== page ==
Spider-Man’s Lizard Part 2: The Digital Effects
Dan: That amount of detail, just at the scale level, seems like a huge amount of work.
David: Yeah. There are only a few shots that you get really, really close to see, but you know, we built up gunk on some scales, and the occasional scale would be lifting off of the surface, so it had a flaky quality to it. Sometimes we did get up close and you can actually see those details. But I think you also feel that detail when you back up from it. The skin doesn’t get all smooth and shiny looking. The little details that are hard to see at that distance kind of help…
Dan: The overall visual look...
Dave: Yeah. They keep it really complex and so it looks more realistic, because all of our reference of real lizards had those complex details, whether you had a distance or close up view of it. So really a lot of work went into that. The other thing where the Komodo dragon reference came in a little more was in the movement, particularly how the loose, leathery skin of the larger lizards works. It’s tough skin that they have in the protected areas. It’s a little bit thin and a little more malleable in and around the jaw or in the neck and the belly area. But the outer part of the neck was more leathery and had this looseness to it, so the muscle structure and physiology underneath it could move around and still be thick and protective for his environment.
The reference studies that were very important, to help with a complexity that’s always been a challenge, is how skin slides over muscles. His movement was most important to making it feel like a lizard of that scale, all the while with his humanistic characteristics not taking over. You had some nice influences of these large lizard movements underneath that, because his physiology, his structure, except for his tail, was much more humanistic or humanoid. The muscle movement was more based on human anatomy, his biceps, his forearm muscles, his mastoids in the neck area were very human like. So it was important that we had on top of all that physiology the characteristic of the loose, leathery skin.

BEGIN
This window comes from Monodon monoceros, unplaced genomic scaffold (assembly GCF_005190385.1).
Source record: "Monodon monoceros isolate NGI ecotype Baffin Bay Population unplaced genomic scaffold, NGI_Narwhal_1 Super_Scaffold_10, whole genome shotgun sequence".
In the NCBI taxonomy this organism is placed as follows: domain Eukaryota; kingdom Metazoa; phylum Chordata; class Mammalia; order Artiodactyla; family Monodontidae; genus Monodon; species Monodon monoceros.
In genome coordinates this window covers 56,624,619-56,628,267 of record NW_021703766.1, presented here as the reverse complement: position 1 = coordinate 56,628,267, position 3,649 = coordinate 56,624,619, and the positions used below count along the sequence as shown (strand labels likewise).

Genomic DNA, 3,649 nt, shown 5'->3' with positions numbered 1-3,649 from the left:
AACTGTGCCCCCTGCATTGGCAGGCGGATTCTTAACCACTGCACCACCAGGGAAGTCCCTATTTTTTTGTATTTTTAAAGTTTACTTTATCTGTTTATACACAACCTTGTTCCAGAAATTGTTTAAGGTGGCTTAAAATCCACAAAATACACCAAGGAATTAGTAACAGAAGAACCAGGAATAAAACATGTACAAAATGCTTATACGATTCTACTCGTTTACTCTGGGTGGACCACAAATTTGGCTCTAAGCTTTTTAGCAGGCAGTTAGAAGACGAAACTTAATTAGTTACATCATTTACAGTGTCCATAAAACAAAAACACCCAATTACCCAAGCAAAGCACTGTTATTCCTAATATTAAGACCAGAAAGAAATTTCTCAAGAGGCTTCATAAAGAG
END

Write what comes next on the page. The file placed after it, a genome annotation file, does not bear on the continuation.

Dan: You mentioned Zbrush and Mudbox. Can you tell me a little bit about any special tools or systems you used? Anything new you created that was needed to capture the level of detail that you brought to this character?
David: We relied heavily on the sculpting capabilities of Mudbox. But what we created was a character that had I think 128 million polys. We can’t render that amount of geometry. It’s just too much to calculate. So we translated a lot of that into displacement. We needed to write tools where we could take advantage of that sculpting detail and be able in our shaders to render that much detail and variation in the surface of the character.
There were new shaders that we wrote to take advantage of that in our Open Shading Language that we use in Arnold. That kind of detail coupled with physically-based rendering properties that we have in Arnold give us a much truer rendering representation of reality in the digital rendering.
We upgraded the options that we have for subsurface scattering, so that we’re doing true ray traced subsurface scattering that includes both forward scattering and backscattering depending on the part or the physiology of the lizard. In some cases, for his inner gums, teeth and finger nails, we did use forward scattering techniques. For the body we were able to ray trace and include volumes within the lizard’s model. We were able to put in additional geometries that allowed us to shoot and occlude rays that are more true to the deep tissue and physiology that any creature would have, but specific to our lizard.